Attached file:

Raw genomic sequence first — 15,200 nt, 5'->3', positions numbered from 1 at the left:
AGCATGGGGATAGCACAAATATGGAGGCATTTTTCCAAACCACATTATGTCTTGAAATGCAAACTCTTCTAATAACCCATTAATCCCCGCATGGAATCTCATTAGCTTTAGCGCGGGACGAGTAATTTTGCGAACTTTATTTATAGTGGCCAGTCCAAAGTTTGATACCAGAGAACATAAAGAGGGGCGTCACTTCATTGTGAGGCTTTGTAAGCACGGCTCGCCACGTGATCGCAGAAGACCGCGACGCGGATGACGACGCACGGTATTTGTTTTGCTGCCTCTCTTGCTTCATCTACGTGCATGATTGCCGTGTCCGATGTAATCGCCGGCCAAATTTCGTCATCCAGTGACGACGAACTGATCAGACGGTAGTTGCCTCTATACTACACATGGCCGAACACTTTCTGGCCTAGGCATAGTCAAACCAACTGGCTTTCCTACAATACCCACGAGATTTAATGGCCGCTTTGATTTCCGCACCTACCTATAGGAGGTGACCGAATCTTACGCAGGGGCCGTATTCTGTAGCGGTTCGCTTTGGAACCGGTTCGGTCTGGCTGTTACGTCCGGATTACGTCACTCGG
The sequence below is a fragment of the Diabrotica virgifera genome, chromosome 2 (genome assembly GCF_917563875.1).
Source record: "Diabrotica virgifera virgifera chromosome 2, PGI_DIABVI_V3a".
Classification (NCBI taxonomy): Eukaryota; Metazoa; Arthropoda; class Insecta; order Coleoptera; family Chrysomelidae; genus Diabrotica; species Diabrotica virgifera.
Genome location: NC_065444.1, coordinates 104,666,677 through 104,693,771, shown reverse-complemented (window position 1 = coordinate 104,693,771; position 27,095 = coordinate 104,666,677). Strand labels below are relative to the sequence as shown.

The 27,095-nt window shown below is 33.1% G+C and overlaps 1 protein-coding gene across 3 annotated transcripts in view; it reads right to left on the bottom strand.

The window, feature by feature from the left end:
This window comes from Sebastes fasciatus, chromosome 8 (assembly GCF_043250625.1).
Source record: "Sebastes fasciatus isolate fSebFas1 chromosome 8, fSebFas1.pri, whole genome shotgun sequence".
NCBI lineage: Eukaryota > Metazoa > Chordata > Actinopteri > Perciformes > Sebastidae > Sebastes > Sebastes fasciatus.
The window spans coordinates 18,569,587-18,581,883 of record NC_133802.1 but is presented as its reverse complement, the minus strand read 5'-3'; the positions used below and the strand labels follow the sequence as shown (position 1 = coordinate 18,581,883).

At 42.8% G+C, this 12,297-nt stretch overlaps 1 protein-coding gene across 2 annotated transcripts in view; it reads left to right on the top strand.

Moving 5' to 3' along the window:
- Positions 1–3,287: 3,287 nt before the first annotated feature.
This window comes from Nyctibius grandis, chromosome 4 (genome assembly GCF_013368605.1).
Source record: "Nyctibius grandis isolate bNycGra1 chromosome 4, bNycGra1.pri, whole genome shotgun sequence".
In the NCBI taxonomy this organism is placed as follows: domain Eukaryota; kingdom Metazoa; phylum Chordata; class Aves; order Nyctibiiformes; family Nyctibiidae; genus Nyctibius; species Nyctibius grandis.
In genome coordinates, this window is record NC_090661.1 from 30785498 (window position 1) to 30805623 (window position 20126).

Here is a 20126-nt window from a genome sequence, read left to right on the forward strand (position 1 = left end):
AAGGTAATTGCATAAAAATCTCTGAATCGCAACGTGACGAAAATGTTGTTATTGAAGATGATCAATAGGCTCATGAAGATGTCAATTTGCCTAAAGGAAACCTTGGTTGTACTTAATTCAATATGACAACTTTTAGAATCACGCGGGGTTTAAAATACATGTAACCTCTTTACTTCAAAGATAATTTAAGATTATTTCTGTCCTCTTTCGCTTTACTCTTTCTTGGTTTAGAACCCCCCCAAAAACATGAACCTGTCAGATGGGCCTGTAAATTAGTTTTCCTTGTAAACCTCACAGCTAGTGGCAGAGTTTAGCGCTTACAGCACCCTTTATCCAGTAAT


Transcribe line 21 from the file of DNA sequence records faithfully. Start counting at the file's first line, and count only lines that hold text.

AAGGTAATTGCATAAAAATCTCTGAATCGCAACGTGACGAAAATGTTGTTATTGAAGATGATCAATAGGCTCATGAAGATGTCAATTTGCCTAAAGGAAACCTTGGTTGTACTTAATTCAATATGACAACTTTTAGAATCACGCGGGGTTTAAAATACATGTAACCTCTTTACTTCAAAGATAATTTAAGATTATTTCTGTCCTCTTTCGCTTTACTCTTTCTTGGTTTAGAACCCCCCCAAAAACATGAACCTGTCAGATGGGCCTGTAAATTAGTTTTCCTTGTAAACCTCACAGCTAGTGGCAGAGTTTAGCGCTTACAGCACCCTTTATCCAGTAAT